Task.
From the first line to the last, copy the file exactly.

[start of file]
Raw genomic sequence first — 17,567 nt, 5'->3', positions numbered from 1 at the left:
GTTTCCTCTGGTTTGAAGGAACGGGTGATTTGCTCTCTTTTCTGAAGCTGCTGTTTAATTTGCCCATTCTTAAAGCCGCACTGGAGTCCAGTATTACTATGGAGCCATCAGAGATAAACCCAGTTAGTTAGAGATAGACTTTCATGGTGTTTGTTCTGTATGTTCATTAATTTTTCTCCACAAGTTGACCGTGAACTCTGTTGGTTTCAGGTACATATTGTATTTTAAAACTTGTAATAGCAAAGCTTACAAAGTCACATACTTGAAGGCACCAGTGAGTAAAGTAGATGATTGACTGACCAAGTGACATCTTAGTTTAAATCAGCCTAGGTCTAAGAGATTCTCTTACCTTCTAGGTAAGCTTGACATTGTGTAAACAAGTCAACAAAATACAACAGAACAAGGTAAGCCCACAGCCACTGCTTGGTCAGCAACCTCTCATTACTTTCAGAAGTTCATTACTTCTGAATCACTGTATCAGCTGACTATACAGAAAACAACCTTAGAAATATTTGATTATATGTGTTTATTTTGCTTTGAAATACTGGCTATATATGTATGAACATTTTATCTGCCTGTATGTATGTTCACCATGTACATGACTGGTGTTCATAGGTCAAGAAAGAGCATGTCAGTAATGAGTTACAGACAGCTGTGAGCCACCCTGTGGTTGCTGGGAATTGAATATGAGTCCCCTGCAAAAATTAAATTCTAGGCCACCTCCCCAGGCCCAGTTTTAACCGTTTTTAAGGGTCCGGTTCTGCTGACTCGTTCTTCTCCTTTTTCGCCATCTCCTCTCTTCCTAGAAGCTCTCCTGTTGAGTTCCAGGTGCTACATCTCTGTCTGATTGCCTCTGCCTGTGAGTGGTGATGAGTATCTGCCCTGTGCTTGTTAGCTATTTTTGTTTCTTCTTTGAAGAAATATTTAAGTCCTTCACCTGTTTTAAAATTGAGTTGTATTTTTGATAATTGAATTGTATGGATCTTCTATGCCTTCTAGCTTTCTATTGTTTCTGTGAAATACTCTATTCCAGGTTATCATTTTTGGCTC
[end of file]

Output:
Raw genomic sequence first — 17,567 nt, 5'->3', positions numbered from 1 at the left:
GTTTCCTCTGGTTTGAAGGAACGGGTGATTTGCTCTCTTTTCTGAAGCTGCTGTTTAATTTGCCCATTCTTAAAGCCGCACTGGAGTCCAGTATTACTATGGAGCCATCAGAGATAAACCCAGTTAGTTAGAGATAGACTTTCATGGTGTTTGTTCTGTATGTTCATTAATTTTTCTCCACAAGTTGACCGTGAACTCTGTTGGTTTCAGGTACATATTGTATTTTAAAACTTGTAATAGCAAAGCTTACAAAGTCACATACTTGAAGGCACCAGTGAGTAAAGTAGATGATTGACTGACCAAGTGACATCTTAGTTTAAATCAGCCTAGGTCTAAGAGATTCTCTTACCTTCTAGGTAAGCTTGACATTGTGTAAACAAGTCAACAAAATACAACAGAACAAGGTAAGCCCACAGCCACTGCTTGGTCAGCAACCTCTCATTACTTTCAGAAGTTCATTACTTCTGAATCACTGTATCAGCTGACTATACAGAAAACAACCTTAGAAATATTTGATTATATGTGTTTATTTTGCTTTGAAATACTGGCTATATATGTATGAACATTTTATCTGCCTGTATGTATGTTCACCATGTACATGACTGGTGTTCATAGGTCAAGAAAGAGCATGTCAGTAATGAGTTACAGACAGCTGTGAGCCACCCTGTGGTTGCTGGGAATTGAATATGAGTCCCCTGCAAAAATTAAATTCTAGGCCACCTCCCCAGGCCCAGTTTTAACCGTTTTTAAGGGTCCGGTTCTGCTGACTCGTTCTTCTCCTTTTTCGCCATCTCCTCTCTTCCTAGAAGCTCTCCTGTTGAGTTCCAGGTGCTACATCTCTGTCTGATTGCCTCTGCCTGTGAGTGGTGATGAGTATCTGCCCTGTGCTTGTTAGCTATTTTTGTTTCTTCTTTGAAGAAATATTTAAGTCCTTCACCTGTTTTAAAATTGAGTTGTATTTTTGATAATTGAATTGTATGGATCTTCTATGCCTTCTAGCTTTCTATTGTTTCTGTGAAATACTCTATTCCAGGTTATCATTTTTGGCTC